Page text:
It’s not a good idea to rinse your garment with water before you work on the stain. “It’s much easier to work on a dry fabric because oil and water don’t mix,” Richardson says. “So when you wet the fabric, what happens is the water coats all the fabric around the oil so you don’t have anywhere to move the oil away.”
2. Place a piece of cardboard behind the stain.
Putting a piece of cardboard between layers of your garment will help you avoid transferring any oil to other parts of the fabric. Upcycle something around the house, like an old cereal carton or delivery box.
3. Blot the stain with a clean, dry cloth.
You want to try and remove as much excess oil as possible. Blot carefully to avoid spreading the oil to unaffected parts of the fabric. If you don’t have a cloth, a napkin, tissue, or paper towel will also work.
4. Apply dish soap to the stain.
Liquid dish soap is effective at cutting through grease on clothes, just like it does on your dishes. As a pre-treatment, apply a few drops of liquid dish soap to the stain and let it soak in, rubbing gently with fingers, a clean, soft-bristled toothbrush, or a cloth to help work it in. You’ll want to let the dish soap soak in for about five minutes.
5. Rinse with warm water, then launder as usual.
Wait five minutes after applying the dish soap, then rinse with warm water. Wash the item in hot water with your normal detergent plus either bleach (for white items) or a color-safe laundry booster (like OxiClean or The Laundress’ Bleach Alternative, for colored items).
6. Air- or line-dry your item.
Since grease stains are hard to see on wet garments, Goodman recommends waiting to machine dry until you’re sure the spot is actually gone. If any stain remains after air drying, repeat the dish soap treatment and launder again in hot water. Don’t machine-dry your item because the high temperature could set the stain, making it even more difficult to remove.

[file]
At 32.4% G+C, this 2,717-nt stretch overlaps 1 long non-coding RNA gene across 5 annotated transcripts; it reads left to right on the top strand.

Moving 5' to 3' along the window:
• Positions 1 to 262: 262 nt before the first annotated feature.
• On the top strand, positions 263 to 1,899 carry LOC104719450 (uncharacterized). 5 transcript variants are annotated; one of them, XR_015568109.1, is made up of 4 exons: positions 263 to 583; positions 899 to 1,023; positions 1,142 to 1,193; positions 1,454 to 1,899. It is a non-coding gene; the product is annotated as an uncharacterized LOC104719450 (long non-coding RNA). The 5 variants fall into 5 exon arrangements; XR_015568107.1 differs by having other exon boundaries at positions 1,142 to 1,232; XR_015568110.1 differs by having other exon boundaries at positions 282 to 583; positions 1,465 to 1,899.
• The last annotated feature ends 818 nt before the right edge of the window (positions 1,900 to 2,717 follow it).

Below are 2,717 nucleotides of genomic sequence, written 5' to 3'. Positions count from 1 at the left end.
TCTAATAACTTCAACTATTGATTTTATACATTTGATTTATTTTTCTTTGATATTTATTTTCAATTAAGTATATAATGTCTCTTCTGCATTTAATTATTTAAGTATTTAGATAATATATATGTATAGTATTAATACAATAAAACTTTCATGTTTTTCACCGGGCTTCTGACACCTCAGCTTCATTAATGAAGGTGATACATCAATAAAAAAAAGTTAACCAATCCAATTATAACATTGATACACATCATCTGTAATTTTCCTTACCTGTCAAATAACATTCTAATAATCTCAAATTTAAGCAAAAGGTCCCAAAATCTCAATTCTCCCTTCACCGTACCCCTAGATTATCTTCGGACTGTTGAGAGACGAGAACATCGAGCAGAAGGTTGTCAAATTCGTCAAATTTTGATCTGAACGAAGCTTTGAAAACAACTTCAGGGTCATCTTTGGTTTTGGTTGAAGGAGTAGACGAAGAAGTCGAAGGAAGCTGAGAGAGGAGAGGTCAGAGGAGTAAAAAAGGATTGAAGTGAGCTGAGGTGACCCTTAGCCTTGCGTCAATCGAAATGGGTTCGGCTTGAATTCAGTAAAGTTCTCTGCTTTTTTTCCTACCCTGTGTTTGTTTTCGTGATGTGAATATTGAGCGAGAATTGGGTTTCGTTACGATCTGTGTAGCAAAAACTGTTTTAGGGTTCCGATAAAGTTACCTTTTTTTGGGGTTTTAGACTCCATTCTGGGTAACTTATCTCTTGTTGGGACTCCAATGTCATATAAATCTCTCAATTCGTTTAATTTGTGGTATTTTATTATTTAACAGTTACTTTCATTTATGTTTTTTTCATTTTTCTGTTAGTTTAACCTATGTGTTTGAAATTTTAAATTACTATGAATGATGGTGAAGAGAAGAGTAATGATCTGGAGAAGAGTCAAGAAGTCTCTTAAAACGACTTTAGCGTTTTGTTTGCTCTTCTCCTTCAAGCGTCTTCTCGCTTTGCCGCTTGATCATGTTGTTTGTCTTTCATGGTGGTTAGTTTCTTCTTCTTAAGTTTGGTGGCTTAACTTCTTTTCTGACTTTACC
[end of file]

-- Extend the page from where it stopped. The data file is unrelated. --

Can you remove grease stains after washing and drying?
It’s not the ideal scenario, but Richardson says you can remove oil stains on fabric even after it’s washed and dried, it’ll just require an additional step. The heat involved in a dryer cycle essentially “bakes” the oil into the fabric, which can result in discoloration. So you’ll need to pre-treat it again, but this time with an enzyme-based cleaner and your normal pre-treatment. “I just treat the stain again like I did the first time, let the pre-treatment dry, then use the enzyme-based treatment,” he says. “Then I’d just launder again as normal.”
Does WD-40 remove oil stains from clothes?
Strangely enough, WD-40 can remove oil stains from fabric. In general, Richardson says, oily will remove oily. “The problem is, then you have to get the WD-40 out, too, since it will sometimes leave its own residue,” he says.
Since WD-40 isn’t all that eco-friendly of a stain-removal option, Richardson suggests using an oil-based soap instead, whether dish soap (just note dish soap is acidic and can be hard on clothes), Murphy’s Oil Soap, or Stain Solution from The Laundress.
This post was originally published on Apartment Therapy. Read it there: How to Get Oil and Grease Stains Out of Clothes